Have you ever had a Monstera deliciosa, also known as Swiss Cheese Plant or Split-Leaf Philodendron, and noticed the leaves have fascinating splits in them? If so, there’s no need to worry about your plant! So the question is, why do Monstera leaves split in the first place?
There are many scientific theories about why Monstera leaves split. Some think it is a function to increase surface area, while others suggest it allows light to reach the plant’s lower leaves or even to provide resistance to damage by strong winds.
This blog post will explore what causes Monstera leaves to split and the science behind it so you can better understand this unique behavior. Read on to learn more about the Monstera plant and some of the issues it can face on the leaf-splitting front.
Table of Contents
An Introduction To The Monstera Plant
An iconic symbol of a tropical paradise, Monstera is the perfect addition to any indoor or outdoor garden.
While these plants generally appreciate warm and humid conditions like their native Central and South America home, these plants are surprisingly hardy and easy to care for – making them ideal even for novice horticulturists!
Instead, the Monstera can be grown indoors in ideal conditions, and enthusiasts can even grow them outside if they live in tropical or even semi-tropical areas.
What really sets them apart from other house plants though, has got to be those signature large holes in their leaves – recognizable around the world as an instantly identifiable part of this beautiful plant’s personality.
What Are The Holes In Monstera Leaves Called?
Monstera leaves are uniquely decorated with mysterious holes, known as fenestrations. These patterns provide a stunning contrast to their lush landscapes of large green foliage.
For decades, Monstera owners have marveled at the unique phenomenon of fenestration: holes and splits in the foliage which form naturally.
These holes and spaces in Monstera leaves are much sought after by plant enthusiasts – a beautiful sign that your Monstera is growing perfectly!
Without the unique, Instagram-worthy splits of a Monstera plant’s leaves, it can be tough to tell whether your beloved greenery is healthy or not.
While solid green foliage may look beautiful, if you want to keep your Monstera looking and feeling its best, make sure those natural fenestrations appear!
Why Monstera Leaves Split
There are many theories out there about why Monstera leaves create fenestrations. In fact, for a long time, this has been a mystery in its own right.
As of today, we still don’t have an exact answer as to why this splitting happens, especially as other local plants don’t show the same adaptation to their environment. However, there are plenty of theories on why, with each having a lot of evidence to support their claim.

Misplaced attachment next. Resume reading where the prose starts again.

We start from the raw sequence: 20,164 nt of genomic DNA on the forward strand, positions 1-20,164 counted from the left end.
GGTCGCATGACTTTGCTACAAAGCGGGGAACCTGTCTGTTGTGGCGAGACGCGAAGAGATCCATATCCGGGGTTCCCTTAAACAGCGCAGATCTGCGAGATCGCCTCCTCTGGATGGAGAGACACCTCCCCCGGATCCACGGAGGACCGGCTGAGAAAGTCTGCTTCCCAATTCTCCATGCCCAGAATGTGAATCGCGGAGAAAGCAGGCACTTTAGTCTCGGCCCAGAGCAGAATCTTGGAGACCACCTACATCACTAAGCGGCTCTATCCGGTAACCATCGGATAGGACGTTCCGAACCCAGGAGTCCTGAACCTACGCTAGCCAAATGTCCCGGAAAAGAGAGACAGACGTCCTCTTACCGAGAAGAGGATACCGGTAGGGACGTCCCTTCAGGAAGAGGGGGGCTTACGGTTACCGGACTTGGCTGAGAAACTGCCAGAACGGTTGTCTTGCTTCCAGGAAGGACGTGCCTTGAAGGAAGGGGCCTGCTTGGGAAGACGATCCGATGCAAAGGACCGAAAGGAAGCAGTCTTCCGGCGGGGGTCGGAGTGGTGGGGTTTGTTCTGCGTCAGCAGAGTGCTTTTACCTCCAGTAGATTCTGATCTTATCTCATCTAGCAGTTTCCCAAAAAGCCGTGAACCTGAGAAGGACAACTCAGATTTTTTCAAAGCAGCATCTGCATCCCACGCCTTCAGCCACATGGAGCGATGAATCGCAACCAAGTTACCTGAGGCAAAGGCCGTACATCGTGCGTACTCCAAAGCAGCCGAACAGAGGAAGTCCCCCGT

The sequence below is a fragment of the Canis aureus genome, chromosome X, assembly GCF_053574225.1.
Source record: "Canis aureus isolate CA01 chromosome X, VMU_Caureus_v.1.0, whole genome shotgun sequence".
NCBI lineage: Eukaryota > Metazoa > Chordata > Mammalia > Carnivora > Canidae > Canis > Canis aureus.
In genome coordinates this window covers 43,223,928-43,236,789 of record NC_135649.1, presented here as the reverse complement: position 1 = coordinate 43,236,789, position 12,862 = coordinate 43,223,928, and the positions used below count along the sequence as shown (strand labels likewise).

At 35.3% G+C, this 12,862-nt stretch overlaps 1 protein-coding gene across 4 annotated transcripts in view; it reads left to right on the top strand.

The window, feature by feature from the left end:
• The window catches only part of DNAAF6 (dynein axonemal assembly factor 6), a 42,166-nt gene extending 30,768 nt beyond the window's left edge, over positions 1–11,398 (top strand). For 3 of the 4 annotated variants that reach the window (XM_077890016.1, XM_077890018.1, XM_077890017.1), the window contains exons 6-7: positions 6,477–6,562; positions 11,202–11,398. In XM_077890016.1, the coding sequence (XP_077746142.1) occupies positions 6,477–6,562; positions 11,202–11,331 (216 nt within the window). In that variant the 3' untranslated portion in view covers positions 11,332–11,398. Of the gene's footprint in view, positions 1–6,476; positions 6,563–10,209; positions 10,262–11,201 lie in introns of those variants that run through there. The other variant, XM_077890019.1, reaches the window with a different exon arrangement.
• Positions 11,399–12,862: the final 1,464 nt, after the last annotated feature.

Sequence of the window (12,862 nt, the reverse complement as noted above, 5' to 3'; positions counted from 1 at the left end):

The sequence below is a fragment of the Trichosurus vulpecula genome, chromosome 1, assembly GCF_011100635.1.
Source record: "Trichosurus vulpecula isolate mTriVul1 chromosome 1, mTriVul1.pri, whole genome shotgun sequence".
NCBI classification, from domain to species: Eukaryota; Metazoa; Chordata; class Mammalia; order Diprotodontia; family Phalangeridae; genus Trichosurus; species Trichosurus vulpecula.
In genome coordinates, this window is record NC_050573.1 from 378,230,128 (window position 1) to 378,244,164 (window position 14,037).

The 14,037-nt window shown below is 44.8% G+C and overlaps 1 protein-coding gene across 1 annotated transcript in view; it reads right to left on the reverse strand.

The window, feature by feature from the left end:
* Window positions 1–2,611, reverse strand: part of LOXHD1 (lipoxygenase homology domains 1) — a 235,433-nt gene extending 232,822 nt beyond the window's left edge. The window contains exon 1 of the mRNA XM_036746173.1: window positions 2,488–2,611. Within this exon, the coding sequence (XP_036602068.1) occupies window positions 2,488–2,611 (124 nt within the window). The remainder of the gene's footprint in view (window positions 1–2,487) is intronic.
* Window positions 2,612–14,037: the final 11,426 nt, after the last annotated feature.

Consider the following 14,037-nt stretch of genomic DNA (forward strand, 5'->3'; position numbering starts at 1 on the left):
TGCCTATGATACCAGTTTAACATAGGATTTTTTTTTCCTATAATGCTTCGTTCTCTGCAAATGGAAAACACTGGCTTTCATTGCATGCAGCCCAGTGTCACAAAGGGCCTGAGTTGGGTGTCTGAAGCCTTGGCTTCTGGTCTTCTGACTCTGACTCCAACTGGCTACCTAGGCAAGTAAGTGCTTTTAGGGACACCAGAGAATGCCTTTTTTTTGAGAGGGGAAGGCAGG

One of the most common theories to explain the presence of holes in Monstera leaves is that they allow the leaf to absorb more water and sunlight by increasing the surface area without an added need to grow more leaves.
Because Monstera is a relatively shorter plant compared to the huge trees it grows next to, it can use all the sunlight and water it can get to grow properly.
Many believe that plants can remain at their normal size due to an innate adaptation – holes forming on larger leaves, which enable the light from above to reach the lower parts of a plant still.
In effect, this allows growth even in shady areas and keeps all sections of the plant consistent without sacrificing any vital access to sunlight.
According to some other enthusiasts, fenestrations exist to help remove the surface tension of strong winds, which helps the plant survive storms.
Another theory is that the fenestration holes make for a great draining system, preventing water from collecting on the leaf and causing dangerous consequences such as plant rot.
There’s even a theory that this is an adaptation of mimicry designed to let insects think that the plant has already been attacked.
No matter what the cause is, we know that healthy Monstera leaves need these fenestrations to survive.
The distinctive split-leaf pattern of Monstera plants is a hallmark sign that they thrive in environments similar to their native habitat. To ensure your own plant’s health, you should replicate this environment as best as possible!
Here is a video giving tips on getting clear fenestrations on Monstera leaves:
At What Stage Does A Monstera Leaf Split?
A common question that first-time Monstera owners wonder about is when the leaf should start splitting in a Monstera’s lifespan.
The answer primarily lies in the age of the plant, as that is what will determine when the fenestrations start showing up on the plant’s leaf. In fact, most Monsteras only begin to show this pattern a few years later.
When the plant is younger, its leaves are smaller and completely solid. As it grows more and more, the size of the leaf increases, and around the 2-3 year mark, the splitting will start.
In some Monsteras, this can happen as early as one year, but it is more likely for this process to take some more time and peak after a couple of years of growth.
Once this time has passed, a healthy Monstera plant will develop splits, given that it is growing under the right environmental conditions.
Growing Monstera inside the house happens when it has a lot of space to grow or when the plant itself has gotten old enough. However, in some cases, issues can cause the splitting to stall.
Problems That Can Impact The Monstera’s Ability To Split
As mentioned in the last section, Monstera’s growth relies on several factors. If your Monstera has not split even after a few years of growth, it may be time to look into common problems. Once you identify the issue at hand, you can work to solve the problem and restore your indoor Monstera’s ability to grow.